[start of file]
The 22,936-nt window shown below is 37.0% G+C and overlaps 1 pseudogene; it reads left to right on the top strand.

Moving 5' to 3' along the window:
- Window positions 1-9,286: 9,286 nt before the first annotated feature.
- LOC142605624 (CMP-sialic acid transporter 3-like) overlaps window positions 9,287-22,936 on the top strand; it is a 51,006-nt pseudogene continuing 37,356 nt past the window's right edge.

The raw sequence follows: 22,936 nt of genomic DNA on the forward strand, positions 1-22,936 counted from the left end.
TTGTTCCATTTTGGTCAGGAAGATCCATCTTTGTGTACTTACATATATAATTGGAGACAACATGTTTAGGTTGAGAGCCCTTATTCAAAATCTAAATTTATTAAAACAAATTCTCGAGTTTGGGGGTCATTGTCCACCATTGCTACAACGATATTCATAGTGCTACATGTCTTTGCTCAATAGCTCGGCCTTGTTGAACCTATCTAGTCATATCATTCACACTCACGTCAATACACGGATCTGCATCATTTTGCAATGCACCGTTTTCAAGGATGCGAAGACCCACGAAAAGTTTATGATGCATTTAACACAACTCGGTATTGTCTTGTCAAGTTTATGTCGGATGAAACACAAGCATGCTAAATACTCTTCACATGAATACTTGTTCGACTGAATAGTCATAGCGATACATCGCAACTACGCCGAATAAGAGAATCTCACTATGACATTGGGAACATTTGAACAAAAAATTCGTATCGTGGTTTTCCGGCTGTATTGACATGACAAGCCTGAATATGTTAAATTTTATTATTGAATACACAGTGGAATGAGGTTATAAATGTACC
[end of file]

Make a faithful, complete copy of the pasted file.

The 22,936-nt window shown below is 37.0% G+C and overlaps 1 pseudogene; it reads left to right on the top strand.

Moving 5' to 3' along the window:
- Window positions 1-9,286: 9,286 nt before the first annotated feature.
- LOC142605624 (CMP-sialic acid transporter 3-like) overlaps window positions 9,287-22,936 on the top strand; it is a 51,006-nt pseudogene continuing 37,356 nt past the window's right edge.

The raw sequence follows: 22,936 nt of genomic DNA on the forward strand, positions 1-22,936 counted from the left end.
TTGTTCCATTTTGGTCAGGAAGATCCATCTTTGTGTACTTACATATATAATTGGAGACAACATGTTTAGGTTGAGAGCCCTTATTCAAAATCTAAATTTATTAAAACAAATTCTCGAGTTTGGGGGTCATTGTCCACCATTGCTACAACGATATTCATAGTGCTACATGTCTTTGCTCAATAGCTCGGCCTTGTTGAACCTATCTAGTCATATCATTCACACTCACGTCAATACACGGATCTGCATCATTTTGCAATGCACCGTTTTCAAGGATGCGAAGACCCACGAAAAGTTTATGATGCATTTAACACAACTCGGTATTGTCTTGTCAAGTTTATGTCGGATGAAACACAAGCATGCTAAATACTCTTCACATGAATACTTGTTCGACTGAATAGTCATAGCGATACATCGCAACTACGCCGAATAAGAGAATCTCACTATGACATTGGGAACATTTGAACAAAAAATTCGTATCGTGGTTTTCCGGCTGTATTGACATGACAAGCCTGAATATGTTAAATTTTATTATTGAATACACAGTGGAATGAGGTTATAAATGTACC